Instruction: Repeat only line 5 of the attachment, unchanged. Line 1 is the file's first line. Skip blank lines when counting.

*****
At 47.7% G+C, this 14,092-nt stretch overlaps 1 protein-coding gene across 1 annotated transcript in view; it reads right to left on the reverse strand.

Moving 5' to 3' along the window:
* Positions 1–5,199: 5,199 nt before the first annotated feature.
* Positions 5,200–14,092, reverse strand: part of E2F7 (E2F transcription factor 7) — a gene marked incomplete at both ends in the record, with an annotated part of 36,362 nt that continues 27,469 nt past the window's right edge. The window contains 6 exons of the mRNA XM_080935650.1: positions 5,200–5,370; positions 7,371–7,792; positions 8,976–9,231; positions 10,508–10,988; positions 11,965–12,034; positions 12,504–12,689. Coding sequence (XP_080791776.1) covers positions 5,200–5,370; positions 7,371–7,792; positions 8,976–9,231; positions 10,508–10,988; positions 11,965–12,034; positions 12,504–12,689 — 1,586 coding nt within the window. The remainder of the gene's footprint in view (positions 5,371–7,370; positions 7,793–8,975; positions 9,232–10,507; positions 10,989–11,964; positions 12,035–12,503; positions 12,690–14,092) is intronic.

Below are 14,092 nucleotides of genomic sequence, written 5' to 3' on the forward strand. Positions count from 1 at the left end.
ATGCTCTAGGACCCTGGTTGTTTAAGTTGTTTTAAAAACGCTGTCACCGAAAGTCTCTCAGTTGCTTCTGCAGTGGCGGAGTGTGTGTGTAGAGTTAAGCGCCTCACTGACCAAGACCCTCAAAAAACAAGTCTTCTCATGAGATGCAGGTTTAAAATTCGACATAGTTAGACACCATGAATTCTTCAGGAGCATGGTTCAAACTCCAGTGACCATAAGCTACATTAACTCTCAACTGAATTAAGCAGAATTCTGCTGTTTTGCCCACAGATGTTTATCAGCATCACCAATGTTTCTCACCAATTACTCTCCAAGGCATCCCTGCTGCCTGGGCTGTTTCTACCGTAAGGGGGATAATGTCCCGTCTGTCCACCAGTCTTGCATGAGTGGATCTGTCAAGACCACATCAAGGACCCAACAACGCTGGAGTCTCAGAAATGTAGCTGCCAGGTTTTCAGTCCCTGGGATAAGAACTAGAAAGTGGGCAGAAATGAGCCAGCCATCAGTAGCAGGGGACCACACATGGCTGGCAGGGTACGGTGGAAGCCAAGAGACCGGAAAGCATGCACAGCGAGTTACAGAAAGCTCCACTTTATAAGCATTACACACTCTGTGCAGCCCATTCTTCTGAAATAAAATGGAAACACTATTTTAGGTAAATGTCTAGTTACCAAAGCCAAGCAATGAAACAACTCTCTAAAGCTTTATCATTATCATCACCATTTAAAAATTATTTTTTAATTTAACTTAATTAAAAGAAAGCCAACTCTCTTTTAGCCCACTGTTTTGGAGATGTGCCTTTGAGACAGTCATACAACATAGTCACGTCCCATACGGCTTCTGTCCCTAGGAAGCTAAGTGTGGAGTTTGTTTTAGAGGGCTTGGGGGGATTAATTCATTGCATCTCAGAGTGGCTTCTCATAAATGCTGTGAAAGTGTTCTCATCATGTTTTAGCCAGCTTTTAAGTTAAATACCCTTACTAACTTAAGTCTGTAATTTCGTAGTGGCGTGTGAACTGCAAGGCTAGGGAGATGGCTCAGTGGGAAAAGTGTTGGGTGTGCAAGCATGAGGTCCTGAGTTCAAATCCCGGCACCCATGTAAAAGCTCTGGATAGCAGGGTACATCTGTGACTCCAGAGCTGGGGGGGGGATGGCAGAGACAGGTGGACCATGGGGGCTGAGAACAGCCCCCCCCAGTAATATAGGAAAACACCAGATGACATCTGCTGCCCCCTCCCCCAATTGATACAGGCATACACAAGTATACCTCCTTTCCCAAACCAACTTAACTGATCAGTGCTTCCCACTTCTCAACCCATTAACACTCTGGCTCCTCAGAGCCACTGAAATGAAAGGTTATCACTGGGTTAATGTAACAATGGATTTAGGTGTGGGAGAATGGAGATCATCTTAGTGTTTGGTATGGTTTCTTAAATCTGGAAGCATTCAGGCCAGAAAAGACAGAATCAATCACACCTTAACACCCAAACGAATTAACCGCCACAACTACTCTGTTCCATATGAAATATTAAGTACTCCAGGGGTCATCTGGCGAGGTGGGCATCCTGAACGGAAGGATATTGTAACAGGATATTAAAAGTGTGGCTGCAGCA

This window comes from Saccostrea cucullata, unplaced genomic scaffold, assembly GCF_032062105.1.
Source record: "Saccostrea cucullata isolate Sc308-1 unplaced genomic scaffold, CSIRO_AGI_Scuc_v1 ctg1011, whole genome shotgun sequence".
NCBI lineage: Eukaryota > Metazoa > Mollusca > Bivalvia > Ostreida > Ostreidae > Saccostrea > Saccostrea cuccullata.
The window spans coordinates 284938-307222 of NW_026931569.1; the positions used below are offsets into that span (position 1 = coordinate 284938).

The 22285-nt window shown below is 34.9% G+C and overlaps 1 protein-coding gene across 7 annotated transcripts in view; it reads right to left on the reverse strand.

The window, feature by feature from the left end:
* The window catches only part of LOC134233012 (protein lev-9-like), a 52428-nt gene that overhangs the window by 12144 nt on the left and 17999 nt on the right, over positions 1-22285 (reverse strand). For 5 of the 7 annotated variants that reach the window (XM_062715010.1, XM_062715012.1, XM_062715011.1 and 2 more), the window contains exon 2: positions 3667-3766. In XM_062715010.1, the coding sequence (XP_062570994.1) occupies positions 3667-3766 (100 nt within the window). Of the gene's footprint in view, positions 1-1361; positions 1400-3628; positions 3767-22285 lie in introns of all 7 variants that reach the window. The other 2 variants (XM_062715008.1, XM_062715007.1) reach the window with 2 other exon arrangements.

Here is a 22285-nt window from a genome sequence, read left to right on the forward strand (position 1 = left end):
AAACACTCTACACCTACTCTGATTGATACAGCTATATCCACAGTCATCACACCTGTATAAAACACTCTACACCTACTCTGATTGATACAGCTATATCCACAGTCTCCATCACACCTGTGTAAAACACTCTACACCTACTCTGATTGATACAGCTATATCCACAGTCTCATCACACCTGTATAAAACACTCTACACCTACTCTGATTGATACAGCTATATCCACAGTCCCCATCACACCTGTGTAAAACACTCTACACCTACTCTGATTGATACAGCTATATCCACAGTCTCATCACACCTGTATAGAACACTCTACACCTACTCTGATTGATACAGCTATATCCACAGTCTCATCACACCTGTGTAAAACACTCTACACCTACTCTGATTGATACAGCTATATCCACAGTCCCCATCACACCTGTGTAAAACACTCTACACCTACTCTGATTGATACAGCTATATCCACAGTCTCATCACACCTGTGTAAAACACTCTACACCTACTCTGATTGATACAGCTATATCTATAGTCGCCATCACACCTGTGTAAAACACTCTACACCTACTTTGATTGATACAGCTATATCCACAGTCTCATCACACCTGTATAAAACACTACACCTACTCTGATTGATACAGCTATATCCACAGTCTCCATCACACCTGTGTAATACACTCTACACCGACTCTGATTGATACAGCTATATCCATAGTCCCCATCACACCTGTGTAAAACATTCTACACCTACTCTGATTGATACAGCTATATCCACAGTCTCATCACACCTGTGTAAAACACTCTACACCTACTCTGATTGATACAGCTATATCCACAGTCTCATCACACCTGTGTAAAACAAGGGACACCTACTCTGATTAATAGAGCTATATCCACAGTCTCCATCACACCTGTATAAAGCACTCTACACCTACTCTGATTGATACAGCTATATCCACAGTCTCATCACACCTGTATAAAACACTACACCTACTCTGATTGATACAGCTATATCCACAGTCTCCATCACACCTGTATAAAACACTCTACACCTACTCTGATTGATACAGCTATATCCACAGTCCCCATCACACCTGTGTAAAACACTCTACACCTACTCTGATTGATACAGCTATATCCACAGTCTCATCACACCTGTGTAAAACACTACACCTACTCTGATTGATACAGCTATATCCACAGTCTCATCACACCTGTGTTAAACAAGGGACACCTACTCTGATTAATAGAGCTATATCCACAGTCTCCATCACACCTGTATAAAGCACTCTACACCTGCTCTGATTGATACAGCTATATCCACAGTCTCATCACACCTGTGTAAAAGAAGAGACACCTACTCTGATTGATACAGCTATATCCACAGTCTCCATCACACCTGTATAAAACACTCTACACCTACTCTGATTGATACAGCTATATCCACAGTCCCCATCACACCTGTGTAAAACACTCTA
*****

Below are 14,092 nucleotides of genomic sequence, written 5' to 3' on the forward strand. Positions count from 1 at the left end.